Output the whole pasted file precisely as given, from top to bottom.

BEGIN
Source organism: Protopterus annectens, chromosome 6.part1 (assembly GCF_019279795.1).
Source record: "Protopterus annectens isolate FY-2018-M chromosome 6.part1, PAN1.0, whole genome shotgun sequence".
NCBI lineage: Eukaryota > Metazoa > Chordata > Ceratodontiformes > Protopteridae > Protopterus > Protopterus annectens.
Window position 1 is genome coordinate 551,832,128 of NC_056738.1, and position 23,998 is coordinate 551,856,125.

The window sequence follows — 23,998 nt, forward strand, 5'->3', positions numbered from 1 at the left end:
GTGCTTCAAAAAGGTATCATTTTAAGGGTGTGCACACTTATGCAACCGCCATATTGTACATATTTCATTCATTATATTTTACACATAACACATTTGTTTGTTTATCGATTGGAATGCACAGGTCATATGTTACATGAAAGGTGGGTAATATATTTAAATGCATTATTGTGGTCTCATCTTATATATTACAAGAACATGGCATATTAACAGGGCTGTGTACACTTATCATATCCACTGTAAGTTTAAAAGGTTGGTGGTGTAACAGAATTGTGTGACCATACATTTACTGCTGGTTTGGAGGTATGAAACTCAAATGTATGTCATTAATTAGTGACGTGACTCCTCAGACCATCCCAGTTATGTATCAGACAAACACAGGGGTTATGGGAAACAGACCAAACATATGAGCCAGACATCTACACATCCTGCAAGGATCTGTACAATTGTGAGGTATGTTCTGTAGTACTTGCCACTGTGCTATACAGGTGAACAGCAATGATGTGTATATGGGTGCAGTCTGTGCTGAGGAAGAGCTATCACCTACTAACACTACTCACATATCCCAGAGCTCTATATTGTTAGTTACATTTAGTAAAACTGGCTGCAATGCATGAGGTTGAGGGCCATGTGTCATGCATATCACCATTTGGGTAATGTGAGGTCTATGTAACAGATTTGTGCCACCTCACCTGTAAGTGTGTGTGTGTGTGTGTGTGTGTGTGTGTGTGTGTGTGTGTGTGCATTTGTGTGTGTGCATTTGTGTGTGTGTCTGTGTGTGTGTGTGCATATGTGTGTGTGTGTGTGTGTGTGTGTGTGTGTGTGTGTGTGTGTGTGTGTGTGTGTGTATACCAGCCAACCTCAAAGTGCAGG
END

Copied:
Source organism: Protopterus annectens, chromosome 6.part1 (assembly GCF_019279795.1).
Source record: "Protopterus annectens isolate FY-2018-M chromosome 6.part1, PAN1.0, whole genome shotgun sequence".
NCBI lineage: Eukaryota > Metazoa > Chordata > Ceratodontiformes > Protopteridae > Protopterus > Protopterus annectens.
Window position 1 is genome coordinate 551,832,128 of NC_056738.1, and position 23,998 is coordinate 551,856,125.

The window sequence follows — 23,998 nt, forward strand, 5'->3', positions numbered from 1 at the left end:
GTGCTTCAAAAAGGTATCATTTTAAGGGTGTGCACACTTATGCAACCGCCATATTGTACATATTTCATTCATTATATTTTACACATAACACATTTGTTTGTTTATCGATTGGAATGCACAGGTCATATGTTACATGAAAGGTGGGTAATATATTTAAATGCATTATTGTGGTCTCATCTTATATATTACAAGAACATGGCATATTAACAGGGCTGTGTACACTTATCATATCCACTGTAAGTTTAAAAGGTTGGTGGTGTAACAGAATTGTGTGACCATACATTTACTGCTGGTTTGGAGGTATGAAACTCAAATGTATGTCATTAATTAGTGACGTGACTCCTCAGACCATCCCAGTTATGTATCAGACAAACACAGGGGTTATGGGAAACAGACCAAACATATGAGCCAGACATCTACACATCCTGCAAGGATCTGTACAATTGTGAGGTATGTTCTGTAGTACTTGCCACTGTGCTATACAGGTGAACAGCAATGATGTGTATATGGGTGCAGTCTGTGCTGAGGAAGAGCTATCACCTACTAACACTACTCACATATCCCAGAGCTCTATATTGTTAGTTACATTTAGTAAAACTGGCTGCAATGCATGAGGTTGAGGGCCATGTGTCATGCATATCACCATTTGGGTAATGTGAGGTCTATGTAACAGATTTGTGCCACCTCACCTGTAAGTGTGTGTGTGTGTGTGTGTGTGTGTGTGTGTGTGTGTGTGTGTGCATTTGTGTGTGTGCATTTGTGTGTGTGTCTGTGTGTGTGTGTGCATATGTGTGTGTGTGTGTGTGTGTGTGTGTGTGTGTGTGTGTGTGTGTGTGTGTGTGTGTATACCAGCCAACCTCAAAGTGCAGG